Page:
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High androgen levels protect against hypothyroidism

Journal article
Authors Johanna Schmidt
Eva Dahlgren
Inger Bryman
K. Berntorp
Penelope Trimpou
Lars Wilhelmsen
Kerstin Landin-Wilhelmsen
Published in Acta Obstetricia Et Gynecologica Scandinavica
Volume 96
Issue 1
Pages 39-46
ISSN 0001-6349
Publication year 2017
Published at Institute of Medicine
Institute of Medicine, Department of Internal Medicine and Clinical Nutrition
Institute of Clinical Sciences, Department of Obstetrics and Gynecology
Pages 39-46
Language en
Links dx.doi.org/10.1111/aogs.13054
Keywords Androgens, hypothyroidism, polycystic ovary syndrome, Turner syndrome, polycystic-ovary-syndrome, term-follow-up, subclinical hypothyroidism, cardiovascular-disease, turner-syndrome, risk-factors, postmenopausal, women, thyroid-dysfunction, age, autoimmunity, Obstetrics & Gynecology, kahashi k, 1994, human reproduction, v9, p2255, aub jj, 1992, american journal of medicine, v92, p631, iovato l, 1993, journal of endocrinological investigation, v16, p384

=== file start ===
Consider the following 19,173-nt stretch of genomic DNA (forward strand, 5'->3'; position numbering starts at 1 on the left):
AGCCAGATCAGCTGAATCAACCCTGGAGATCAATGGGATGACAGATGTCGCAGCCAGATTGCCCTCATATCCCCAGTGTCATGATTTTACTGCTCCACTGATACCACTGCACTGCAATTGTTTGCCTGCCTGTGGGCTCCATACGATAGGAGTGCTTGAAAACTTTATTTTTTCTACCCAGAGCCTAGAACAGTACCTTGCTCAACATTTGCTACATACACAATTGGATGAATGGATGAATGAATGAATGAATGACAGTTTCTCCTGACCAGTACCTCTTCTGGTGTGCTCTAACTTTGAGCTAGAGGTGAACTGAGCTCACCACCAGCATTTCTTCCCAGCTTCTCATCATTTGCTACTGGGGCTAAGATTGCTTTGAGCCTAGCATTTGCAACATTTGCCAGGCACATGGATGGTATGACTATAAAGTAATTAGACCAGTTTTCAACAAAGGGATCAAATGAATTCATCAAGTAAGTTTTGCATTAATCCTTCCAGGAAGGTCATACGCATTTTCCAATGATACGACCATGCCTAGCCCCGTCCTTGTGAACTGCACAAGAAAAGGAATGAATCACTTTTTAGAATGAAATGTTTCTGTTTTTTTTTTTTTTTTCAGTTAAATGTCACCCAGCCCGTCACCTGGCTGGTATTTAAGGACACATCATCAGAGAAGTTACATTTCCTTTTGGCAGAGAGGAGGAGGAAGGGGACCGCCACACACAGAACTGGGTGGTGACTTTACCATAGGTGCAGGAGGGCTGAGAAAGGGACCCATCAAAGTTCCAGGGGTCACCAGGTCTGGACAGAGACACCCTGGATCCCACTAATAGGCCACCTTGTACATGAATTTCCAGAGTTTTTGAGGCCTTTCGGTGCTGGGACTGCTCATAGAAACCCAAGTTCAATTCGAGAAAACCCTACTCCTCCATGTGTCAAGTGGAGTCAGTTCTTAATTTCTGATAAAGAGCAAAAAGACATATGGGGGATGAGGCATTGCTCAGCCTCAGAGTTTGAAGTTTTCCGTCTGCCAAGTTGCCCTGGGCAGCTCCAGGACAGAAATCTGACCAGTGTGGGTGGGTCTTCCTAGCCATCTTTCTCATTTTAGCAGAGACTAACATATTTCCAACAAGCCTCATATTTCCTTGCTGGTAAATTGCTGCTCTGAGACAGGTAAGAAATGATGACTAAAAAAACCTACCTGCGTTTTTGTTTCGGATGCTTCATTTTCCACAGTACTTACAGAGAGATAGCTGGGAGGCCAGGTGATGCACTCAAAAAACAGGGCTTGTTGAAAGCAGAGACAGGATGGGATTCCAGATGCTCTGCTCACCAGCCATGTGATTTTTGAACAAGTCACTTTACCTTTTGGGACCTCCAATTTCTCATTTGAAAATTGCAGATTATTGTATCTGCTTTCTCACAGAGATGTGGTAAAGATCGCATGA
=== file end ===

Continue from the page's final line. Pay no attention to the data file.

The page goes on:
Subject categories Clinical Medicine

Abstract

IntroductionHypothyroidism is a common disorder, appearing mainly in women although less frequently found in women with polycystic ovary syndrome (PCOS). The objective was to test the hypothesis that hyperandrogenism might protect against hypothyroidism. Material and methodsThe data from three prospective follow-up studies (up to 21years) and one register study were compared: women with PCOS (Rotterdam criteria), n=25, women with Turner syndrome, n=217, a random population sample of women, n=315, and men, n=95 (the WHO MONICA study). Findings were to be verified or rejected in all females, n=553 716, from the same region. The proportion of hypothyroidism was calculated and thyroid peroxidase antibodies (TPO) in serum were measured. ResultsHypothyroidism at >50years of age was found in 8% of women with PCOS, 4% in men (PCOS vs. men; ns), 43% of women with Turner syndrome, irrespective of karyotype (p<0.001 vs. PCOS), and in 17% of postmenopausal women in the population (p<0.01 vs. PCOS). Elevated TPO were similar in PCOS and women and men in the population but higher in Turner syndrome. Hypothyroidism increased with age in all groups except PCOS women and men. In the register study, hypothyroidism was less common in women with PCOS >25years (5.5%) than in women without PCOS (6.8%) from the same region (p<0.01). ConclusionsHypothyroidism was less frequently seen in women with PCOS and in men compared with women in the general population and among women with Turner syndrome. This was not explained by altered autoimmunity or the Y-chromosome. Androgens seem to protect against hypothyroidism.

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